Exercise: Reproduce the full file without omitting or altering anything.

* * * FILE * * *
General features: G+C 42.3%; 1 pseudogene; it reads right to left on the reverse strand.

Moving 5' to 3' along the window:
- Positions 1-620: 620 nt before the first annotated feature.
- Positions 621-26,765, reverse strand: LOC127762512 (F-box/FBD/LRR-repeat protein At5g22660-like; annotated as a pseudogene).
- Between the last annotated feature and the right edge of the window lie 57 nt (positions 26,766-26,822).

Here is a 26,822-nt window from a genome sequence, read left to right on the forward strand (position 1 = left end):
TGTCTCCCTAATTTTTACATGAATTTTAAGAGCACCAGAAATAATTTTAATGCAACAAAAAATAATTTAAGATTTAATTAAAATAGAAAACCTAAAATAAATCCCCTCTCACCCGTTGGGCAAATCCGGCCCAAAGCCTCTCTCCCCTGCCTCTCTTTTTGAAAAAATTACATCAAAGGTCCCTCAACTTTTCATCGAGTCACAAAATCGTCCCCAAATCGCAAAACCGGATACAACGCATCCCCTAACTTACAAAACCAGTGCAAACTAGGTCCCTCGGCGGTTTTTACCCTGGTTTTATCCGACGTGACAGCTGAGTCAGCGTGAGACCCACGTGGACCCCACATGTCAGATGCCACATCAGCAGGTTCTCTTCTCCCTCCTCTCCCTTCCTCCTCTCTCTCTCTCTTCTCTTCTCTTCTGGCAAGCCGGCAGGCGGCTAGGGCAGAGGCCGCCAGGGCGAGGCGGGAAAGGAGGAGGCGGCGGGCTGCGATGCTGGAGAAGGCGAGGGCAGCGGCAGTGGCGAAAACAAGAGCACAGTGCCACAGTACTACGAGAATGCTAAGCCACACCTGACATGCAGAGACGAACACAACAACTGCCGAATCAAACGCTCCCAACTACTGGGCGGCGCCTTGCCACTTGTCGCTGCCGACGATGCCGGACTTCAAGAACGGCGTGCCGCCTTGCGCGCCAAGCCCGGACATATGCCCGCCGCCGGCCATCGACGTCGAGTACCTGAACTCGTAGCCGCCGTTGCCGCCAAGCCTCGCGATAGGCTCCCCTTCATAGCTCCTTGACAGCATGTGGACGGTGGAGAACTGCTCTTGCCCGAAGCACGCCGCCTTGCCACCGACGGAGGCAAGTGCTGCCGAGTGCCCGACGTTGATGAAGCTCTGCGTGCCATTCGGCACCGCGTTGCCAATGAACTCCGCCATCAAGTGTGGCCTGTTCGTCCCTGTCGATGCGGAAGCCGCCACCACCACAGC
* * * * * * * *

General features: G+C 42.3%; 1 pseudogene; it reads right to left on the reverse strand.

Moving 5' to 3' along the window:
- Positions 1-620: 620 nt before the first annotated feature.
- Positions 621-26,765, reverse strand: LOC127762512 (F-box/FBD/LRR-repeat protein At5g22660-like; annotated as a pseudogene).
- Between the last annotated feature and the right edge of the window lie 57 nt (positions 26,766-26,822).

Here is a 26,822-nt window from a genome sequence, read left to right on the forward strand (position 1 = left end):
TGTCTCCCTAATTTTTACATGAATTTTAAGAGCACCAGAAATAATTTTAATGCAACAAAAAATAATTTAAGATTTAATTAAAATAGAAAACCTAAAATAAATCCCCTCTCACCCGTTGGGCAAATCCGGCCCAAAGCCTCTCTCCCCTGCCTCTCTTTTTGAAAAAATTACATCAAAGGTCCCTCAACTTTTCATCGAGTCACAAAATCGTCCCCAAATCGCAAAACCGGATACAACGCATCCCCTAACTTACAAAACCAGTGCAAACTAGGTCCCTCGGCGGTTTTTACCCTGGTTTTATCCGACGTGACAGCTGAGTCAGCGTGAGACCCACGTGGACCCCACATGTCAGATGCCACATCAGCAGGTTCTCTTCTCCCTCCTCTCCCTTCCTCCTCTCTCTCTCTCTTCTCTTCTCTTCTGGCAAGCCGGCAGGCGGCTAGGGCAGAGGCCGCCAGGGCGAGGCGGGAAAGGAGGAGGCGGCGGGCTGCGATGCTGGAGAAGGCGAGGGCAGCGGCAGTGGCGAAAACAAGAGCACAGTGCCACAGTACTACGAGAATGCTAAGCCACACCTGACATGCAGAGACGAACACAACAACTGCCGAATCAAACGCTCCCAACTACTGGGCGGCGCCTTGCCACTTGTCGCTGCCGACGATGCCGGACTTCAAGAACGGCGTGCCGCCTTGCGCGCCAAGCCCGGACATATGCCCGCCGCCGGCCATCGACGTCGAGTACCTGAACTCGTAGCCGCCGTTGCCGCCAAGCCTCGCGATAGGCTCCCCTTCATAGCTCCTTGACAGCATGTGGACGGTGGAGAACTGCTCTTGCCCGAAGCACGCCGCCTTGCCACCGACGGAGGCAAGTGCTGCCGAGTGCCCGACGTTGATGAAGCTCTGCGTGCCATTCGGCACCGCGTTGCCAATGAACTCCGCCATCAAGTGTGGCCTGTTCGTCCCTGTCGATGCGGAAGCCGCCACCACCACAGC